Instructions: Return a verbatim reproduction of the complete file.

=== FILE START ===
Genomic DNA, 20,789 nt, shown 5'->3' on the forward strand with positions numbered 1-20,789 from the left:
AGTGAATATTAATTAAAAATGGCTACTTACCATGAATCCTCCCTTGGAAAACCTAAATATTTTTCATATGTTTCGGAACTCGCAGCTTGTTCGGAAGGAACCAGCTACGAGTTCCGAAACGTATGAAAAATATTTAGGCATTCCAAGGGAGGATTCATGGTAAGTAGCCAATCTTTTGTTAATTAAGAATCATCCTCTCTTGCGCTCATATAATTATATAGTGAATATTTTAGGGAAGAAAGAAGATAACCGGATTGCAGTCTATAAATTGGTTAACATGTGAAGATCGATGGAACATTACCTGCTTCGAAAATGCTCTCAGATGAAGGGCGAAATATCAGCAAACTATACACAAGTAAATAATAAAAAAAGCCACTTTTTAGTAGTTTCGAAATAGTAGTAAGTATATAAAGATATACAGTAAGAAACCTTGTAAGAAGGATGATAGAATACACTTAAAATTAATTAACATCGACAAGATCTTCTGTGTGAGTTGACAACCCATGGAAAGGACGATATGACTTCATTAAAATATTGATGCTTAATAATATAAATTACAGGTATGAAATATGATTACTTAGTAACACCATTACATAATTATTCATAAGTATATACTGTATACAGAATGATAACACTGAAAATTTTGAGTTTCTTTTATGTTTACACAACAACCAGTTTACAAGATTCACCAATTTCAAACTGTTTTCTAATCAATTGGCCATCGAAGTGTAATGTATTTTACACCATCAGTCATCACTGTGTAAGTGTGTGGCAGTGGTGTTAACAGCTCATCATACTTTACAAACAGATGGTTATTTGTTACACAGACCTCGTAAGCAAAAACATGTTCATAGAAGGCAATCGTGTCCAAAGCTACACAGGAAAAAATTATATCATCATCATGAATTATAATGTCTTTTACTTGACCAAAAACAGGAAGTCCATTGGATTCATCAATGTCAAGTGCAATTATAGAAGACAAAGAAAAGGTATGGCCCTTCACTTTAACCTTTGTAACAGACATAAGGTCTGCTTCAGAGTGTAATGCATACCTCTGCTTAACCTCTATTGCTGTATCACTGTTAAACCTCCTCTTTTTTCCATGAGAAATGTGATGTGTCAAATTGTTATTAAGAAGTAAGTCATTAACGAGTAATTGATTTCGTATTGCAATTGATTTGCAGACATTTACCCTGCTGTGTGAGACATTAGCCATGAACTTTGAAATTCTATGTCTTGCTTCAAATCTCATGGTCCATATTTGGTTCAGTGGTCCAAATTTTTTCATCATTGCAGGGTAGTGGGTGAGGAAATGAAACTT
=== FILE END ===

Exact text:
Genomic DNA, 20,789 nt, shown 5'->3' on the forward strand with positions numbered 1-20,789 from the left:
AGTGAATATTAATTAAAAATGGCTACTTACCATGAATCCTCCCTTGGAAAACCTAAATATTTTTCATATGTTTCGGAACTCGCAGCTTGTTCGGAAGGAACCAGCTACGAGTTCCGAAACGTATGAAAAATATTTAGGCATTCCAAGGGAGGATTCATGGTAAGTAGCCAATCTTTTGTTAATTAAGAATCATCCTCTCTTGCGCTCATATAATTATATAGTGAATATTTTAGGGAAGAAAGAAGATAACCGGATTGCAGTCTATAAATTGGTTAACATGTGAAGATCGATGGAACATTACCTGCTTCGAAAATGCTCTCAGATGAAGGGCGAAATATCAGCAAACTATACACAAGTAAATAATAAAAAAAGCCACTTTTTAGTAGTTTCGAAATAGTAGTAAGTATATAAAGATATACAGTAAGAAACCTTGTAAGAAGGATGATAGAATACACTTAAAATTAATTAACATCGACAAGATCTTCTGTGTGAGTTGACAACCCATGGAAAGGACGATATGACTTCATTAAAATATTGATGCTTAATAATATAAATTACAGGTATGAAATATGATTACTTAGTAACACCATTACATAATTATTCATAAGTATATACTGTATACAGAATGATAACACTGAAAATTTTGAGTTTCTTTTATGTTTACACAACAACCAGTTTACAAGATTCACCAATTTCAAACTGTTTTCTAATCAATTGGCCATCGAAGTGTAATGTATTTTACACCATCAGTCATCACTGTGTAAGTGTGTGGCAGTGGTGTTAACAGCTCATCATACTTTACAAACAGATGGTTATTTGTTACACAGACCTCGTAAGCAAAAACATGTTCATAGAAGGCAATCGTGTCCAAAGCTACACAGGAAAAAATTATATCATCATCATGAATTATAATGTCTTTTACTTGACCAAAAACAGGAAGTCCATTGGATTCATCAATGTCAAGTGCAATTATAGAAGACAAAGAAAAGGTATGGCCCTTCACTTTAACCTTTGTAACAGACATAAGGTCTGCTTCAGAGTGTAATGCATACCTCTGCTTAACCTCTATTGCTGTATCACTGTTAAACCTCCTCTTTTTTCCATGAGAAATGTGATGTGTCAAATTGTTATTAAGAAGTAAGTCATTAACGAGTAATTGATTTCGTATTGCAATTGATTTGCAGACATTTACCCTGCTGTGTGAGACATTAGCCATGAACTTTGAAATTCTATGTCTTGCTTCAAATCTCATGGTCCATATTTGGTTCAGTGGTCCAAATTTTTTCATCATTGCAGGGTAGTGGGTGAGGAAATGAAACTT